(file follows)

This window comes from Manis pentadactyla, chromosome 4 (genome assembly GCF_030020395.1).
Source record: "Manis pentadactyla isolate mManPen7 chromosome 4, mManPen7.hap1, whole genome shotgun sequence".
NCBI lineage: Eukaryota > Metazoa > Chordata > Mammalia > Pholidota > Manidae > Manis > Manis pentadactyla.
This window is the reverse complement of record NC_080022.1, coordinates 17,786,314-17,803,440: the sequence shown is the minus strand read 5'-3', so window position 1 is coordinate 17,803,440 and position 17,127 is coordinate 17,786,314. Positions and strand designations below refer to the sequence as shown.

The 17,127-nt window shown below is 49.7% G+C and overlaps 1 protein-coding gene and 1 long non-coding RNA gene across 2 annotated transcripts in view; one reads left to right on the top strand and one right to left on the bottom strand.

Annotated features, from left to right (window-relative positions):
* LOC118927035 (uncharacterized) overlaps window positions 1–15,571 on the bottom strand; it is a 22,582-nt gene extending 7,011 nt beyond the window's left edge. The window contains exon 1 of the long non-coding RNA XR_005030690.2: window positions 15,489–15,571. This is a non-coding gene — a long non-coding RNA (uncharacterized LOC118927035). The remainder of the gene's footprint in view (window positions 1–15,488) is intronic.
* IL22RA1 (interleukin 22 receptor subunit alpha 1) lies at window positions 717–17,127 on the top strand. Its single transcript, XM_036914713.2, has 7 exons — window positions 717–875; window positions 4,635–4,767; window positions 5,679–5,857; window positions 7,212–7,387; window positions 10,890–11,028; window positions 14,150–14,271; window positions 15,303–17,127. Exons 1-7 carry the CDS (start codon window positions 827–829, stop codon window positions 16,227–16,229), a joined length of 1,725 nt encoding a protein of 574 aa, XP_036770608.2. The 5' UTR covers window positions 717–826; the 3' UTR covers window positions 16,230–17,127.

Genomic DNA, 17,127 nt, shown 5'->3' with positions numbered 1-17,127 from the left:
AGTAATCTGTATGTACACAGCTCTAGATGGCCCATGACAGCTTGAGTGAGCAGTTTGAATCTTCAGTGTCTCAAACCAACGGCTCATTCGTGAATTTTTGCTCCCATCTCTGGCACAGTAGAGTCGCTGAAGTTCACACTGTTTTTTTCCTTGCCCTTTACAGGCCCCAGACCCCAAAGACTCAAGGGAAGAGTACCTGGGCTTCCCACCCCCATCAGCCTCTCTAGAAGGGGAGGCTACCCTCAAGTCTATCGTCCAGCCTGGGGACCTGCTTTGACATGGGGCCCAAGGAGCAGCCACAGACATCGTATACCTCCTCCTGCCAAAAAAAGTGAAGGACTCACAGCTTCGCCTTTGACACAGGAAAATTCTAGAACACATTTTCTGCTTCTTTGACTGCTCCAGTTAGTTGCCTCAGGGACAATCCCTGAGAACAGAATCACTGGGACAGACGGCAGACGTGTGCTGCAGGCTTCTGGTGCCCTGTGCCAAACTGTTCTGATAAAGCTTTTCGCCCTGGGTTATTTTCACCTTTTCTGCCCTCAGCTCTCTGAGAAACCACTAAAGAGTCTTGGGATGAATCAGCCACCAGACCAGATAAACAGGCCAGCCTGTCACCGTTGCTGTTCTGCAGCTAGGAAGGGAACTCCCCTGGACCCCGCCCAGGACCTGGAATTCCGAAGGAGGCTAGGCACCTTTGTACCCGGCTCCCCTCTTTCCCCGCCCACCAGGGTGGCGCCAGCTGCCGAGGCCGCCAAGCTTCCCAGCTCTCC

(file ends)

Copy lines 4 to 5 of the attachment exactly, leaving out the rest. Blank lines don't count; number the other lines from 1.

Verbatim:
This window is the reverse complement of record NC_080022.1, coordinates 17,786,314-17,803,440: the sequence shown is the minus strand read 5'-3', so window position 1 is coordinate 17,803,440 and position 17,127 is coordinate 17,786,314. Positions and strand designations below refer to the sequence as shown.

The 17,127-nt window shown below is 49.7% G+C and overlaps 1 protein-coding gene and 1 long non-coding RNA gene across 2 annotated transcripts in view; one reads left to right on the top strand and one right to left on the bottom strand.